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Ripper Anatomy Class

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  • Originally posted by protohistorian View Post
    I believe the modern vernacular is hemetoma. The vicorian nomenclature seems to be a less than defined thing. Dave
    Thanks dave but I thought hametoma was bruising, these apparently were not bruises, but pressure marks.

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    • As far as i can discer they are the same. Celluar structure prohibits a skin only representation, and so requires a sub dermal signature. A faint one is, I SUPECT, a pressure mark. Dave
      We are all born cute as a button and dumb as rocks. We grow out of cute fast!

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      • Working off this
        http://en.wikipedia.org/wiki/Body_proportions
        Here is what I come up with for victim necks off the ground sans shoes in a vertical position.

        Methodology: since the body can be divided into 8 equal parts I have divided the Macnaghten victims heights by 8. This gave a value for each unit of each victim. Since the neck is contained in unit 7 chin to nipples, I have taken the value of 7 units of each victim and subtracted 2/3 of the value of 1 unit. This yields the span between the chin and 2/3 of the way to the nipples, or the neck approximately. ( all units in inches)

        Vic height 1 unit 7 units neck
        M1 62 7.75 54.25 54.25-49.14
        M2 60 7.5 52.5 52.5-47.55
        M3 66 8.25 57.75 57.75-52.35
        M4 60 7.5 52.5-47.55


        Dave
        We are all born cute as a button and dumb as rocks. We grow out of cute fast!

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        • This graph appears on page 39 of Poor Women's Lives byAndrew August. It reflects 1881 totals. Dave
          Attached Files
          Last edited by protohistorian; 02-05-2011, 08:51 PM.
          We are all born cute as a button and dumb as rocks. We grow out of cute fast!

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          • Does anyone in the class know what a steel mark on a hand might be? Dave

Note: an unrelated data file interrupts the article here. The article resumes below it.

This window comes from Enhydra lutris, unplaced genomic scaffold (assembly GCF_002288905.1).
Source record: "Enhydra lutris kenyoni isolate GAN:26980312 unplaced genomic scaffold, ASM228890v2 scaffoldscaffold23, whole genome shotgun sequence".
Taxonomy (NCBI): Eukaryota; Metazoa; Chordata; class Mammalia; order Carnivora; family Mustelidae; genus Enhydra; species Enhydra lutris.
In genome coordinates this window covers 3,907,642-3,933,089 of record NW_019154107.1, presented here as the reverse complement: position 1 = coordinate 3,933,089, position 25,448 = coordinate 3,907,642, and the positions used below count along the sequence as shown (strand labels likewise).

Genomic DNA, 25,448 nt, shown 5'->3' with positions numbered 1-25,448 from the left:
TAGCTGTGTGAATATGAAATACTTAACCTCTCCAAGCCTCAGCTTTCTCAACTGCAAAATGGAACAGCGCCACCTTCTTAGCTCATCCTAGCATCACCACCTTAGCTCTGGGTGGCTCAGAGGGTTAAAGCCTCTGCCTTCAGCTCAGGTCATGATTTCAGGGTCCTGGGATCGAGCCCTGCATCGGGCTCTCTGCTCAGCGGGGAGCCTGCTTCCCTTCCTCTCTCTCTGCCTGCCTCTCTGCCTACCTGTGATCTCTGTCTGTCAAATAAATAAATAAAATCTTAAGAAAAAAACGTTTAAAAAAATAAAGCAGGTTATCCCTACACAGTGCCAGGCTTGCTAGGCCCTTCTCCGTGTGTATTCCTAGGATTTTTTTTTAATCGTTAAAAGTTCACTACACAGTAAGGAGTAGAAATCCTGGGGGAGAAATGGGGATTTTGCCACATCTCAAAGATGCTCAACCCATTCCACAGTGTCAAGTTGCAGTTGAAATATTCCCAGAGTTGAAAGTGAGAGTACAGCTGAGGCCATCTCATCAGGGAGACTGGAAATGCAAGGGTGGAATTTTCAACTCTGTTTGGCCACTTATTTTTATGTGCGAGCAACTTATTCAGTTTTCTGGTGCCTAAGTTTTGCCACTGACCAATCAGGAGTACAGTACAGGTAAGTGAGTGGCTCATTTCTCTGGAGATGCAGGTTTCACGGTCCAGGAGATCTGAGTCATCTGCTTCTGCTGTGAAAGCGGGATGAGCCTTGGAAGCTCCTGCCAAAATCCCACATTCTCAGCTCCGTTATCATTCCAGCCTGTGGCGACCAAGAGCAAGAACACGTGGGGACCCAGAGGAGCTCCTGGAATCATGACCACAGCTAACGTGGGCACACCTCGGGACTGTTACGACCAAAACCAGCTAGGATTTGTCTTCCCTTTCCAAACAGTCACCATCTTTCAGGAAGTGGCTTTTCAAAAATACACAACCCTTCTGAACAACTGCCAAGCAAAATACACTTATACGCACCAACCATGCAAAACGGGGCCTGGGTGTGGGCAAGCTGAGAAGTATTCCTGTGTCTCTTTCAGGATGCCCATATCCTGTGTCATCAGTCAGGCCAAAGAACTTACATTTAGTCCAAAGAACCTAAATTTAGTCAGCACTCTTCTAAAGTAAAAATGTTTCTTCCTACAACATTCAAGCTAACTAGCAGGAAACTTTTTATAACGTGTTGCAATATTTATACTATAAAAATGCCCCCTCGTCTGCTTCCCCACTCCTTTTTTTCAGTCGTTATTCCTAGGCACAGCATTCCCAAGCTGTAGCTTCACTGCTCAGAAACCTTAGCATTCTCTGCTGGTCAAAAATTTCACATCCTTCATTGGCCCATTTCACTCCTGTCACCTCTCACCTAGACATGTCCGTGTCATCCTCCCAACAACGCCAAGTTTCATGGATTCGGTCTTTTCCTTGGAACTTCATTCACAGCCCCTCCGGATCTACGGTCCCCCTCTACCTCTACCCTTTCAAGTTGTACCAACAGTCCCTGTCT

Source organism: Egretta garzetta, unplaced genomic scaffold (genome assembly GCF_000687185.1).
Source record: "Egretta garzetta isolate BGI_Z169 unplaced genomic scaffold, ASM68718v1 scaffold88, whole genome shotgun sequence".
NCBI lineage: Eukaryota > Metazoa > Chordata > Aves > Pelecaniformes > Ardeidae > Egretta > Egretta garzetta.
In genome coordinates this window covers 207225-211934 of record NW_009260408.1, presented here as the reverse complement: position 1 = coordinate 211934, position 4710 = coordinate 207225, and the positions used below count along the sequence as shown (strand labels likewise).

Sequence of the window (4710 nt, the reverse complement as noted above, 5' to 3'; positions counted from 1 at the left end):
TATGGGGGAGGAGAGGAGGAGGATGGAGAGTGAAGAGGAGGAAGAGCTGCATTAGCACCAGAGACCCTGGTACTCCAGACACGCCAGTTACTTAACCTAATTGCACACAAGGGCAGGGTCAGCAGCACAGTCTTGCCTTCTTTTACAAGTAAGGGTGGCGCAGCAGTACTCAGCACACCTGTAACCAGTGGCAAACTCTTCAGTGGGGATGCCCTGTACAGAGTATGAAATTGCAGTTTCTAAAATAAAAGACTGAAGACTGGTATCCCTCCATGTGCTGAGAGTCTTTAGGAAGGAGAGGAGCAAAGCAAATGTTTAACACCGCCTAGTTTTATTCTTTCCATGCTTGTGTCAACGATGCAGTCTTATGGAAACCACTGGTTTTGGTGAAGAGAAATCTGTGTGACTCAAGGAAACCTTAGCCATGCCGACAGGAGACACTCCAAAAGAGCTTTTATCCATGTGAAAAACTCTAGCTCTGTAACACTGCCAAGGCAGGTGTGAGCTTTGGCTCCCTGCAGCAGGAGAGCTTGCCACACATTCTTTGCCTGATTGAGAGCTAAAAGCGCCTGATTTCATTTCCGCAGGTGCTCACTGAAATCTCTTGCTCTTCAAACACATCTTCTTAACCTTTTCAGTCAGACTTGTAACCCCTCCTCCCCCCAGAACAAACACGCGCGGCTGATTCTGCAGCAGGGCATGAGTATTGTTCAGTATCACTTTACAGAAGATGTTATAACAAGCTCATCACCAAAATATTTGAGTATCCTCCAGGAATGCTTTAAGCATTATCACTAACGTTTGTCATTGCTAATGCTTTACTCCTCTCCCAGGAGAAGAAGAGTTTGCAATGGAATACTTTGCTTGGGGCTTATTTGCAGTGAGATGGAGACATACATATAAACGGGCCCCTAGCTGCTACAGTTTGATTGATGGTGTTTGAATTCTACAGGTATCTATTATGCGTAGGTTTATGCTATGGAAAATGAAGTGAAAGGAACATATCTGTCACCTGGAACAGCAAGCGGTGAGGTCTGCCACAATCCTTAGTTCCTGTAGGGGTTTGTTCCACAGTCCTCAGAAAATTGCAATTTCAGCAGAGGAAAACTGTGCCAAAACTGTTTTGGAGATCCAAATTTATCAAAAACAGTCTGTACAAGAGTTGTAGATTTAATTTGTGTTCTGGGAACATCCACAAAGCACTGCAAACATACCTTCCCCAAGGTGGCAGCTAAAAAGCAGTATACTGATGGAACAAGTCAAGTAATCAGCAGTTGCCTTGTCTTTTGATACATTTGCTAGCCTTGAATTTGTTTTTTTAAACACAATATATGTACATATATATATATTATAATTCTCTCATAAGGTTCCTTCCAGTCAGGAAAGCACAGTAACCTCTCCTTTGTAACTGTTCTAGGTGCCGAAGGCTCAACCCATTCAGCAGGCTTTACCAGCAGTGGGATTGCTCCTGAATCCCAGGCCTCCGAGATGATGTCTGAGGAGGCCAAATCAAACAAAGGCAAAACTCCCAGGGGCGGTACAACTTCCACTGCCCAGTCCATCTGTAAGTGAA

We are all born cute as a button and dumb as rocks. We grow out of cute fast!

            Comment


            • Originally posted by protohistorian View Post
              Does anyone in the class know what a steel mark on a hand might be? Dave

              Oooo, me Sir, me Sir!

              The marks left on the arms/hands by carrying out Millstone grinding.
              I think there's a well known saying that connects to this occupation too, 'Show your metal'
              I haven't time to check my research on this or I would. No doubt someone will google it and post if I'm wrong in the meantime.
              ,,`,, Debs ,,`,,

              I am not DJA. He's called Dave.

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              • Thanks Debs! I mention it because the last person seen with Elizabeth Jackson is described as having steel marks. Dave
                We are all born cute as a button and dumb as rocks. We grow out of cute fast!

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                • Originally posted by Jane Coram View Post
                  And here's Alice Mackenzie. I Haven't done Frances Cole's injuries yet, but I probably will. I'm afraid Martha Tabram is impossible to even attempt as the descriptions were too vague.

                  Jane

                  xxxxx
                  But didn't Alice Mackenzie also have some cuts/stabs to the abdomen?
                  What's all this then?

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                  • A well deserved resurrection for a casebook newbie.

                    Alice did have abdominal wounds but they seem be to described as either "not unduly deep" or "superficial scratches" which I assume is the reasoning for not being included in the C5

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